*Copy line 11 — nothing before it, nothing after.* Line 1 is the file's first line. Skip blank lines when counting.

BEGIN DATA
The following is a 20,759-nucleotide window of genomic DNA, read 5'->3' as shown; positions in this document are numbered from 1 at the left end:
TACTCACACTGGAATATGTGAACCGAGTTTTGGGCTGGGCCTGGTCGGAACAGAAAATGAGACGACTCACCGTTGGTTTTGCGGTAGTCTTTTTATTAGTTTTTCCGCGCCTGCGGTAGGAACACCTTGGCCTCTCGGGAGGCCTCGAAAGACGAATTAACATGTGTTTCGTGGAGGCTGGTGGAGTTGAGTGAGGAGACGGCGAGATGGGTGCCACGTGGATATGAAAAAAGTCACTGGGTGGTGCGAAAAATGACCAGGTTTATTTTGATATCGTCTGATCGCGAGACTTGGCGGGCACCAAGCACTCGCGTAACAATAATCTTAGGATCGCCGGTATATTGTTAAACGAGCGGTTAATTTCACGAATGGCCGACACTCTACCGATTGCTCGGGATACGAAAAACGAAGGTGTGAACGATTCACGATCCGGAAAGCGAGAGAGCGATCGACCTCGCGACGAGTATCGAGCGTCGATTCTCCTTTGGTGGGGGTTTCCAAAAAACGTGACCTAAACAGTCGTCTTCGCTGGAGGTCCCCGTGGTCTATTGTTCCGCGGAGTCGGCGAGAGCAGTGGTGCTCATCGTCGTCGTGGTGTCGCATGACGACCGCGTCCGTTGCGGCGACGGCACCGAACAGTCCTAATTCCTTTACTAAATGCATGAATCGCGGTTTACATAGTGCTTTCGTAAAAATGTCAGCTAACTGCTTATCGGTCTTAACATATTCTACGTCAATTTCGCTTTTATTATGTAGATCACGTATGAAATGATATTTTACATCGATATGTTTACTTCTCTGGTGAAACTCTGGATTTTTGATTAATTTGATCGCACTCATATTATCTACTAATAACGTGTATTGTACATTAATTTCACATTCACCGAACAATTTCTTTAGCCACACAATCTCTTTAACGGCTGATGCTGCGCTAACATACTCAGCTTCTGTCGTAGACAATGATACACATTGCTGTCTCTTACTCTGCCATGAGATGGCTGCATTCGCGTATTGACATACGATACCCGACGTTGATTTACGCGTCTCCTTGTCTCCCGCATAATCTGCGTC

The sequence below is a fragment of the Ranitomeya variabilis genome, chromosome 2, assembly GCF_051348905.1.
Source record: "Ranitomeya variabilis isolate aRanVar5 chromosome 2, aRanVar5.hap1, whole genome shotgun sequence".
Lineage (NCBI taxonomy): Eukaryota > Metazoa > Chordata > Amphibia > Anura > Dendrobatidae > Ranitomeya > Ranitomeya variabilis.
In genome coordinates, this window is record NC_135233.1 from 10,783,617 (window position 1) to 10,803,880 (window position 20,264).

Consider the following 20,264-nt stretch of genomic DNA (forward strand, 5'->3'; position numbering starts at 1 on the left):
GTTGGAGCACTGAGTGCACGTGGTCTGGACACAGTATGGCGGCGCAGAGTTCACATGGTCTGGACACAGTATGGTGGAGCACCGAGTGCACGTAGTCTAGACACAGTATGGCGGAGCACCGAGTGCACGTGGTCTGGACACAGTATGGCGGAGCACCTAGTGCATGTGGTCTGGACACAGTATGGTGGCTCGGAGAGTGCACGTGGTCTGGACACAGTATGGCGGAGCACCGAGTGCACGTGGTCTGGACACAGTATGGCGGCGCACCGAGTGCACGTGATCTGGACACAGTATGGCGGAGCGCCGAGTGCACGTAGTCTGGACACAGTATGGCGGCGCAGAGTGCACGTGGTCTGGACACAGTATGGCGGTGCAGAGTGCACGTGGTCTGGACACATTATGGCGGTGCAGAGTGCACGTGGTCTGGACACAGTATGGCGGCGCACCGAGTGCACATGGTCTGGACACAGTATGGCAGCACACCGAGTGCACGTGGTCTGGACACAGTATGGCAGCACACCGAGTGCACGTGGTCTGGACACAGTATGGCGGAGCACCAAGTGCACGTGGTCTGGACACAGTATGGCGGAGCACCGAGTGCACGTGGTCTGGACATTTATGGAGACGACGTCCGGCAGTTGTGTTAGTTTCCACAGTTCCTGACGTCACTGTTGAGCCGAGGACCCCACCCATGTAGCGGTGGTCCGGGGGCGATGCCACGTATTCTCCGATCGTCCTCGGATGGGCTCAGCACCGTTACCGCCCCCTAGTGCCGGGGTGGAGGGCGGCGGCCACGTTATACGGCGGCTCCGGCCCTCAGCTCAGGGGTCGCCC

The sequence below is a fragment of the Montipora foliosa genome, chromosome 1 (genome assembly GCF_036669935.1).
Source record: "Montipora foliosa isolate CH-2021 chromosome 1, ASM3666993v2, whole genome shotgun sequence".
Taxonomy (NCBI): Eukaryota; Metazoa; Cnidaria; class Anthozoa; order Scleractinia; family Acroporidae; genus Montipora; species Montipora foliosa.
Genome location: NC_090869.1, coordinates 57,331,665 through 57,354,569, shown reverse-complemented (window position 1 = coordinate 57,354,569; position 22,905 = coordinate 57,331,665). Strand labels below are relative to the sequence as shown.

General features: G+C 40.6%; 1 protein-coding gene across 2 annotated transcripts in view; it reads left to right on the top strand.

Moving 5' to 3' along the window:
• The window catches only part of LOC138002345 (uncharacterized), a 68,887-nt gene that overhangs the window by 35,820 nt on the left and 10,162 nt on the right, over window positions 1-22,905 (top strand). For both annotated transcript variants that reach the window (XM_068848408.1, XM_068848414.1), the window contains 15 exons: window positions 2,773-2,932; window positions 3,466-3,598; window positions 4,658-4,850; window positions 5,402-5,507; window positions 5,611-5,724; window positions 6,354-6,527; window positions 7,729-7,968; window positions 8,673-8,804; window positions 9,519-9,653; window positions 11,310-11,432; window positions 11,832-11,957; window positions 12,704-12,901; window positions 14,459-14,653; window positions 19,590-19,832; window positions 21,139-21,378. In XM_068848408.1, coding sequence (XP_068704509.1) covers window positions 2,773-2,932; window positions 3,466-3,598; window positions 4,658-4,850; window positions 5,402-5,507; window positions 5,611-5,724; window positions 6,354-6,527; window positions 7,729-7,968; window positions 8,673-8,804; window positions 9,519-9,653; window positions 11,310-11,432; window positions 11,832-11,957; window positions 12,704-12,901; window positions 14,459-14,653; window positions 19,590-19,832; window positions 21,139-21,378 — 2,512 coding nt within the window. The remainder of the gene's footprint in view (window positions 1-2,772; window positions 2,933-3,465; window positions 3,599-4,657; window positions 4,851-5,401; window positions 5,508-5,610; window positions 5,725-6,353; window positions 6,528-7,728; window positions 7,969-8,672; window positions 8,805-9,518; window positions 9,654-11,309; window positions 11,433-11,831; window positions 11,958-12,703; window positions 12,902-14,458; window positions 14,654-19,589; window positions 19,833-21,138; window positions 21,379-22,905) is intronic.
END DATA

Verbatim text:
Taxonomy (NCBI): Eukaryota; Metazoa; Cnidaria; class Anthozoa; order Scleractinia; family Acroporidae; genus Montipora; species Montipora foliosa.